The dramatic differences between them illustrate the service's rapid evolution over the last half-decade. Its continued evolution (and the growth of Facebook regrets) will ensure that Facebook won't be the premier social network of 2015.
United and Continental announce merger plans
The press release uses words like "synergies" and declares that in this "merger of equals", the United name will be matched with the Continental logo (Really? Blowing up the better logo of the two?), which suggests that it's probably going to destroy more shareholder value than it creates. It's hard to think of a single merger in which anyone actually experienced "synergy."
"Top Gear" builds a homemade electric car
(Video) The best line of the whole video comes when Jeremy Clarkson says, "See the happy hippies" at a college campus through which they drive their abominable vehicle.
A history of WOW-AM
It's fascinating to compare the pomp and circumstance that surrounded radio stations in their early years with the utterly throwaway nature of websites today.
How will teachers be trained to be effective financial-literacy educators?
It should be glaringly obvious that Americans need a dose of financial literacy, and if primary and secondary schools are going to be the places where they'll get it, then someone needs to teach the teachers. We're living in a complicated world, where some people think a massive financial crash could soon happen in China, and where others are credited with avoiding a banking panic in the US. There's no getting around the huge impact that money has on our lives, and the problem of economic ignorance is massively costly, both on an individual basis and on the entire economy.
A company is selling vending machines with "seed bombs" -- mixtures of clay, compost, and seeds -- that it hopes people will buy and throw into vacant lands. On one hand, it's a great idea -- lots of vacant spaces in urban areas become overgrown with weeds and serve not just as eyesores, but as sources of weed contamination for nicer green spaces nearby. But on the other hand, it's hard not to see this causing some kind of scare at some point or another: The seed bombs look a little like plastic explosives, and it was just two years ago that cartoon characters from "Aqua Teen Hunger Force" put Boston police into a panic. Roll in this weekend's bombing attempt in Times Square, and there are plenty of reasons to expect trouble at some point when a police officer sees someone throwing a seed bomb and suspects something more troublesome afoot. On a related note, though, it's a pleasure to see people dedicating old cigarette vending machines to loftier uses.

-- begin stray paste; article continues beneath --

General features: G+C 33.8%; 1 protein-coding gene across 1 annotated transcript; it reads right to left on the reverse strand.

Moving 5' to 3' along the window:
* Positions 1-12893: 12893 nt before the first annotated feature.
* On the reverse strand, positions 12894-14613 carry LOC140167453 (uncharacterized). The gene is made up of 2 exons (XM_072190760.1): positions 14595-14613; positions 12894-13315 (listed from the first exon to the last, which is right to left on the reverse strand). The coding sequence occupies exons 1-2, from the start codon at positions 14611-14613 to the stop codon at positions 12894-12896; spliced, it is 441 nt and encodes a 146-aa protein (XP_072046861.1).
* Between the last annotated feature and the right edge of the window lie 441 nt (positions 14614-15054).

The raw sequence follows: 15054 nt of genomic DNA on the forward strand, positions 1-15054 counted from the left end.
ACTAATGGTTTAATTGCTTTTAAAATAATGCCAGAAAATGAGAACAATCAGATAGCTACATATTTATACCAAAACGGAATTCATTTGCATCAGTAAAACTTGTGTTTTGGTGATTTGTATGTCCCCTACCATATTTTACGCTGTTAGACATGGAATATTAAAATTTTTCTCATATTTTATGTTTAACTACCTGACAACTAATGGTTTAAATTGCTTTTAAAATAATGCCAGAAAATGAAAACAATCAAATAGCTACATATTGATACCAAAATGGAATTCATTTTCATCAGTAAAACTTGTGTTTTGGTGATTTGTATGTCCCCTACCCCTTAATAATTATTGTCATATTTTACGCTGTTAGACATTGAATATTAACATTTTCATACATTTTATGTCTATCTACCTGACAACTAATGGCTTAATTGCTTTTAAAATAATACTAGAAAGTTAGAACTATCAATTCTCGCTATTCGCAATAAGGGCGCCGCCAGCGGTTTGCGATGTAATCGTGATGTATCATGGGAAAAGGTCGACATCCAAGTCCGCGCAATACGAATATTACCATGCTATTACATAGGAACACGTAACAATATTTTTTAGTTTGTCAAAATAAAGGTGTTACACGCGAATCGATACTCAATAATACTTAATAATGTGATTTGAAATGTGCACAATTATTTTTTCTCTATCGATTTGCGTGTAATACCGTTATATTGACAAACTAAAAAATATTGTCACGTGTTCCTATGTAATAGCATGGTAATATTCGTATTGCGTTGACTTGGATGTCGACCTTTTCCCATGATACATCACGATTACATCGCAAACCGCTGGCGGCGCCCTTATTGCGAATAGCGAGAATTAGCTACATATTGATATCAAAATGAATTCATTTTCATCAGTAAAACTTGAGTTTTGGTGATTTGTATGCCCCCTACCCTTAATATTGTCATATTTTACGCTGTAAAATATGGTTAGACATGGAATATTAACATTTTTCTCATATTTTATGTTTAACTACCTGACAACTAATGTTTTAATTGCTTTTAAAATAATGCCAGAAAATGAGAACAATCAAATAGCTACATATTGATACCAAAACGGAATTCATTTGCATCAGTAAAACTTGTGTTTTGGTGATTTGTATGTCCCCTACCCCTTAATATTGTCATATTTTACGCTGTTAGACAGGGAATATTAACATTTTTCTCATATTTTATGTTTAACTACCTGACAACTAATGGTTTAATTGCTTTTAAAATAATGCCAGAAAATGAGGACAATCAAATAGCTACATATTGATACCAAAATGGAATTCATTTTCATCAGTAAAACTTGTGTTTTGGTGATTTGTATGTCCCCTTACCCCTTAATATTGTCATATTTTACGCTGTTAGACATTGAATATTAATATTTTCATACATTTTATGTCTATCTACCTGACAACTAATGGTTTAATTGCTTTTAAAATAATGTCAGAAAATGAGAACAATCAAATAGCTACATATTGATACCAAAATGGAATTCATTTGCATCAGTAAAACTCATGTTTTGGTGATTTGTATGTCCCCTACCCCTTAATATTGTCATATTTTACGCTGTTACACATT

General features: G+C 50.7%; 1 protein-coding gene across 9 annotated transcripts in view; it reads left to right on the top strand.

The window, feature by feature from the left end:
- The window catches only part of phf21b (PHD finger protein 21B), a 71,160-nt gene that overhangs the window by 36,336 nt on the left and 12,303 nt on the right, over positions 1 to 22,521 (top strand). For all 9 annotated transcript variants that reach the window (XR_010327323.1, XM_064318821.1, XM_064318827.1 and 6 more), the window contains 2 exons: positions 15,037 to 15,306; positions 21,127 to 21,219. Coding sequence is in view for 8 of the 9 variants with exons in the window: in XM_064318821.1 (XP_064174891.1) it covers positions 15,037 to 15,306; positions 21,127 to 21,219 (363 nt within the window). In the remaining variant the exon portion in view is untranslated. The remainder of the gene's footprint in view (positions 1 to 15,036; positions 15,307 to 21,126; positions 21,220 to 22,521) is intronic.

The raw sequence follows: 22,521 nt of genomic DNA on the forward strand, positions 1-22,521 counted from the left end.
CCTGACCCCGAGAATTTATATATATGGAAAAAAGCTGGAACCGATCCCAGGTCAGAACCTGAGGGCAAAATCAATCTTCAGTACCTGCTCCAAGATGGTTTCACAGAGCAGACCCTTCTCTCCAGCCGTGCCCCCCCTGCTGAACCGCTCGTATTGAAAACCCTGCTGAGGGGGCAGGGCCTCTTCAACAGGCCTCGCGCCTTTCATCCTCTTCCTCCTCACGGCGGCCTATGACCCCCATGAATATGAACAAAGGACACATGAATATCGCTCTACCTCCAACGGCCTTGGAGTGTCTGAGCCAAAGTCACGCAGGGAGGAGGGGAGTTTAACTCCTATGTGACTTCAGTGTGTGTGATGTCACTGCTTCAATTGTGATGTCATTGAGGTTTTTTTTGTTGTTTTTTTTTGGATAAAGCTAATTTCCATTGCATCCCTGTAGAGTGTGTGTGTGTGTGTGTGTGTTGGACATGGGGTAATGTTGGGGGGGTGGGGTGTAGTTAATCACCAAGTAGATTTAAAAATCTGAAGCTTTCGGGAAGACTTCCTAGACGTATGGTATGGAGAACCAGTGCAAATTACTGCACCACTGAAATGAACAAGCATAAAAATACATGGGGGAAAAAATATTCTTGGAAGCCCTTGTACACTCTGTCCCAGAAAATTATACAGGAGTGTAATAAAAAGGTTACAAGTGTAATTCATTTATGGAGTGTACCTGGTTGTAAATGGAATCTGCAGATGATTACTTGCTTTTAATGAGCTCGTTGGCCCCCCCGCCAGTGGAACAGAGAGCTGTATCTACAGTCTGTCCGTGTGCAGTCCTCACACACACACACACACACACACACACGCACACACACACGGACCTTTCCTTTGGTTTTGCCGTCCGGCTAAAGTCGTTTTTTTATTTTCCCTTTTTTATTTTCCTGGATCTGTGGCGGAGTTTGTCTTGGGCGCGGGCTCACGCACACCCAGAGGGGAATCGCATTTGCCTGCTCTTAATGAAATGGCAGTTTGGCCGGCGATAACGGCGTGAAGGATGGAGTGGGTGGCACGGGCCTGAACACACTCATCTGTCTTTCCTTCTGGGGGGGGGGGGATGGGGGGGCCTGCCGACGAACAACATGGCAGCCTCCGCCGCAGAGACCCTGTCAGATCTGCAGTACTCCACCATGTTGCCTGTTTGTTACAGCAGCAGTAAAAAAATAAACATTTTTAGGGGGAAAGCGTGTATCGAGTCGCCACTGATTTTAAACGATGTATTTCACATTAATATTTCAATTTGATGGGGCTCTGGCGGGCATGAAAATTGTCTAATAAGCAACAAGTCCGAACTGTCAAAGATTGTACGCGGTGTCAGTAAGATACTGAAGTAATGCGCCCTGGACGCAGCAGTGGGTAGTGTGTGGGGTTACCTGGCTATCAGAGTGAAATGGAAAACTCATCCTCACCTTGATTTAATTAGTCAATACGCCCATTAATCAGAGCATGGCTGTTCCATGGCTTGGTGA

Stephen Hawking's visions of life in the universe beyond Earth
Chevrolet Suburban turns 75
Quite remarkable that the model has been evolving -- but intact -- for three quarters of a century, or more than half of the time automobiles of any sory have been on the planet. The airline industry, which hasn't been around quite as long as the automobile, has gone through a great deal more convulsions than this one vehicle model.
If the budget hasn't depressed you already...
(Video) ...see it in stacks of pennies
Reenacting those lesser-known incidents in history
Serious flooding in Tennessee
Internet Explorer's market share: 60% now, down from 95% in 2003
Firefox and Chrome have both offered strong competition. This is a good trend for computer users overall; a more heterogeneous browser environment forces website designers to use common standards instead of designing sites that are "optimized for" a particular browser. That will make them more useful over the long term, as well as helping to ensure access to people using mobile browsers. Cooperate on standards; compete on content.
"Why Amish businesses don't fail"
It's hard to believe that Amish-run businesses are especially unique, but there are a certain consistent characteristics of businesses that endure: Keeping debt loads small, focus on a target market and specialty niches, and planning for the very long term.
Tools for exploring the "Invisible Web"
Not every site is accessible from Google, so other tools are necessary for finding information buried inside databases and other hidden sources
New online bookstore from Google
Interactive maps of Iowa
Including some aerial shots from the 1930s
Nashville flooding takes out water plant
"Supreme Court upholds freedom of speech in obscenity-filled ruling
Hilarious article from The Onion that somehow delivers both a whole lot of dirty language and a robust defense of free speech all at the same time
What the British are about to vote on
The manifestoes of the major political parties; they tend to be more coherent than America's patchwork (and mostly pointless) party platforms
UNICEF says water needs are being forgotten
Newsweek goes on sale
Not the cover price -- the whole magazine. The Washington Post, its parent company, is cutting the cord. The magazine has been around since 1933, but it'll probably need to undergo some serious changes to make it until 2033.
First non-Latin website addresses go live
New country codes for Egypt, Saudi Arabia, and the United Arab Emirates mean that even some top-level domains will be written without Latin characters
"Facebook has become more scary than fun"
Privacy problems, including a temporary security hole that emerged this week, are going to be the death of the site
The Little Drummer Boy
(Video) A little kid plays along with Joan Jett's "I Hate Myself for Loving You" with a pretty good degree of rhythm
Upcoming dam safety meeting in Iowa
"Do we really want to live in a country where when someone busts into your house at night you're supposed to assume they might be cops?"
How social status affects our brains
The unpredictable ethanol market looks like it's swinging back up again